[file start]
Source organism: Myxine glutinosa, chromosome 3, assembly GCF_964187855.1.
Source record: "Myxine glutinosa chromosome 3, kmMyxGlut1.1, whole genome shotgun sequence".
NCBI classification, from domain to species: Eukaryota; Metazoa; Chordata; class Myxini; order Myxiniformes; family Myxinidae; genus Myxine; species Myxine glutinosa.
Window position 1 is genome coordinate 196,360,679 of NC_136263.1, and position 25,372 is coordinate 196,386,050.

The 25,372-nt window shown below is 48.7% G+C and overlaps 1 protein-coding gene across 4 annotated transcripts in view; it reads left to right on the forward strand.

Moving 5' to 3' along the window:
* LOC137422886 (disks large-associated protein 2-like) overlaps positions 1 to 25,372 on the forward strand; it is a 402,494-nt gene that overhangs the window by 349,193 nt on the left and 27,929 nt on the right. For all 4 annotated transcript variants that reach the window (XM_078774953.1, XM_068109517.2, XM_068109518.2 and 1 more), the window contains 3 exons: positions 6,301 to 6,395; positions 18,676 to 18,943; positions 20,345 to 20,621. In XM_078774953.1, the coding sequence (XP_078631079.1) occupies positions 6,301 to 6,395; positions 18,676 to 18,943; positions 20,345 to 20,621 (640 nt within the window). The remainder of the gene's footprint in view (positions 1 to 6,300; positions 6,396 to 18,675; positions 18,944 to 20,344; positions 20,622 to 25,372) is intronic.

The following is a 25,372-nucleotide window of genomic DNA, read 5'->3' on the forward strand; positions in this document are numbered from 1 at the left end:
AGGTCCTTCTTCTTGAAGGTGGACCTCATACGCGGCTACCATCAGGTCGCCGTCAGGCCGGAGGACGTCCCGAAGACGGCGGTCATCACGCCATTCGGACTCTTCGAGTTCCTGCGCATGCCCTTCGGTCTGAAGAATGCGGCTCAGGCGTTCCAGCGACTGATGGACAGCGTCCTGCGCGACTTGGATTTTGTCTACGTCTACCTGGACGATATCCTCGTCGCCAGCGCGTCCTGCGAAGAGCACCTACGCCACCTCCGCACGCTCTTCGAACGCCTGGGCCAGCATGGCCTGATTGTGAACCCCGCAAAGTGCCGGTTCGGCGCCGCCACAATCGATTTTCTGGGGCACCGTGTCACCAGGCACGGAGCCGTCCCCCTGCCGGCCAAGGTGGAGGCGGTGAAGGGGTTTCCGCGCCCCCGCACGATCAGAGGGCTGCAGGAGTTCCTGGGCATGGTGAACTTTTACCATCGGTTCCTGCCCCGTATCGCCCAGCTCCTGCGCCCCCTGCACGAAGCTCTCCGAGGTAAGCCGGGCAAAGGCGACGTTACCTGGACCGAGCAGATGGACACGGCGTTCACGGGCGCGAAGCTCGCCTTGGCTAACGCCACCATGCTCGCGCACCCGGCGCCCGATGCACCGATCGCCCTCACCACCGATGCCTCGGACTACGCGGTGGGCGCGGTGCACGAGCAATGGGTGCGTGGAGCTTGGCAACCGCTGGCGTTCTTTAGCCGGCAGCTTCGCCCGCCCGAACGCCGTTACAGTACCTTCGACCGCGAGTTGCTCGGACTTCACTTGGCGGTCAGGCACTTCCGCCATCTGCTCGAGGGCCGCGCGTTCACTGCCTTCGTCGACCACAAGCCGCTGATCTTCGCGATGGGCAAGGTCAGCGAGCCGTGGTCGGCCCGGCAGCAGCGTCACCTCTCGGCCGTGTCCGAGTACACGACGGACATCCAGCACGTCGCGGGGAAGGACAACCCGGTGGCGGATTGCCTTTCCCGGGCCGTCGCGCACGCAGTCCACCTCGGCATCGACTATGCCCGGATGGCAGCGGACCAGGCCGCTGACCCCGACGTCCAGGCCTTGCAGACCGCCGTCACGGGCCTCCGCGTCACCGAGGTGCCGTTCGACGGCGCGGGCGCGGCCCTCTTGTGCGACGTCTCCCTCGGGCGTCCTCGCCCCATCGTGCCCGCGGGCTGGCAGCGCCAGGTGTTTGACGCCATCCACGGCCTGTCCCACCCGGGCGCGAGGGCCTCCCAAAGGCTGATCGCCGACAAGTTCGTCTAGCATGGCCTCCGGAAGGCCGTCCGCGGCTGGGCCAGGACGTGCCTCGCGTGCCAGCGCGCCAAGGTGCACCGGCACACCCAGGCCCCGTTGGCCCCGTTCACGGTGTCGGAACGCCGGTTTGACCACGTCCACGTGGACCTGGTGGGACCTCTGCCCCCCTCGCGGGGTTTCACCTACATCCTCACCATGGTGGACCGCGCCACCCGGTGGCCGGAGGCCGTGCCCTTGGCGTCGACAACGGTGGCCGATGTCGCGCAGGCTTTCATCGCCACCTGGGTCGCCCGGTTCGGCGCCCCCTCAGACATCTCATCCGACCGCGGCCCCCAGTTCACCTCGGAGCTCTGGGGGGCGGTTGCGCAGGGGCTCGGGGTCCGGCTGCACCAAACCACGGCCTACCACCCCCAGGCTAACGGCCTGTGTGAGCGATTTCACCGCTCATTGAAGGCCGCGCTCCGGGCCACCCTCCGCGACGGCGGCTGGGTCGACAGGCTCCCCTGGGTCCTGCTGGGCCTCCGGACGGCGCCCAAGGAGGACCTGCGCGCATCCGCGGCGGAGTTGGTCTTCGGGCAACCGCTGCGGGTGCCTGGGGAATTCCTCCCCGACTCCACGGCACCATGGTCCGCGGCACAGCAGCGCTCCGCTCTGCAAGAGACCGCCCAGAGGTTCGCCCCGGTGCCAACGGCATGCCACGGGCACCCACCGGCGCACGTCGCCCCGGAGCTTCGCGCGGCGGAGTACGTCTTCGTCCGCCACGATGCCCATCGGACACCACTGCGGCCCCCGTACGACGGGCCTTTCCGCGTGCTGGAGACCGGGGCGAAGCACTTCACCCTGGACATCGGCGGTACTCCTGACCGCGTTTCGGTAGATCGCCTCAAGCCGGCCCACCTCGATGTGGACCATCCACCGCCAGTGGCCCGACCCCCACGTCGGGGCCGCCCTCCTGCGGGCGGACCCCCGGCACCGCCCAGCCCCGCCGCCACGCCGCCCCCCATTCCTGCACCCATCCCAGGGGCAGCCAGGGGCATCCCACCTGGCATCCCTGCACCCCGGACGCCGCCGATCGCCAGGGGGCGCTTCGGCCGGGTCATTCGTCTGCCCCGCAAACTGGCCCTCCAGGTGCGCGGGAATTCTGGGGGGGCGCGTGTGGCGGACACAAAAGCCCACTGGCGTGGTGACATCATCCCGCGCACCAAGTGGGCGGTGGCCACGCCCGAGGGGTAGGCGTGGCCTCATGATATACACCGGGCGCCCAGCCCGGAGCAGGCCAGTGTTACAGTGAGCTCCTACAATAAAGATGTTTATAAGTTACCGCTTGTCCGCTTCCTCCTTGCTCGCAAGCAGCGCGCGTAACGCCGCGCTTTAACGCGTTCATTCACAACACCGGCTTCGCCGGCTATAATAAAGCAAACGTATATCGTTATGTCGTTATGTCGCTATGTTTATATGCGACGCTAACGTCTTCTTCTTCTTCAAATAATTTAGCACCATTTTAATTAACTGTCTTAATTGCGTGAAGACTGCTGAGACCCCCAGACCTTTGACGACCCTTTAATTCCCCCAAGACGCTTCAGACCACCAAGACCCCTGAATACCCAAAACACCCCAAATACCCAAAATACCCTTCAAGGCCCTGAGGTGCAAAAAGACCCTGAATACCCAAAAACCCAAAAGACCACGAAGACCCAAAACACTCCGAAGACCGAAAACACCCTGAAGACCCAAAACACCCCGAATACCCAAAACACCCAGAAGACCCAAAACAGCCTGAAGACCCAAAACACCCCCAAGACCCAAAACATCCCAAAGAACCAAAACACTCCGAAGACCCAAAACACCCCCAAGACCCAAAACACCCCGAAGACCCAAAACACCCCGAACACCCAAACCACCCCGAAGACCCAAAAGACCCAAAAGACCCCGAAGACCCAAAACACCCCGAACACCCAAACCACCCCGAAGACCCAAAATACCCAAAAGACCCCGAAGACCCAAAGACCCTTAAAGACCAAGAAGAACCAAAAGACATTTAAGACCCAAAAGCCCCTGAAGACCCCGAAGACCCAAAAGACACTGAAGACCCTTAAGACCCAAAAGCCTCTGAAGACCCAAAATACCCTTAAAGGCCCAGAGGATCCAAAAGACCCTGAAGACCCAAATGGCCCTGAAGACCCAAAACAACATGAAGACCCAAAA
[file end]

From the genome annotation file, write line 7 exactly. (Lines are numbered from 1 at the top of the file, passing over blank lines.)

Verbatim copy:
* LOC137422886 (disks large-associated protein 2-like) overlaps positions 1 to 25,372 on the forward strand; it is a 402,494-nt gene that overhangs the window by 349,193 nt on the left and 27,929 nt on the right. For all 4 annotated transcript variants that reach the window (XM_078774953.1, XM_068109517.2, XM_068109518.2 and 1 more), the window contains 3 exons: positions 6,301 to 6,395; positions 18,676 to 18,943; positions 20,345 to 20,621. In XM_078774953.1, the coding sequence (XP_078631079.1) occupies positions 6,301 to 6,395; positions 18,676 to 18,943; positions 20,345 to 20,621 (640 nt within the window). The remainder of the gene's footprint in view (positions 1 to 6,300; positions 6,396 to 18,675; positions 18,944 to 20,344; positions 20,622 to 25,372) is intronic.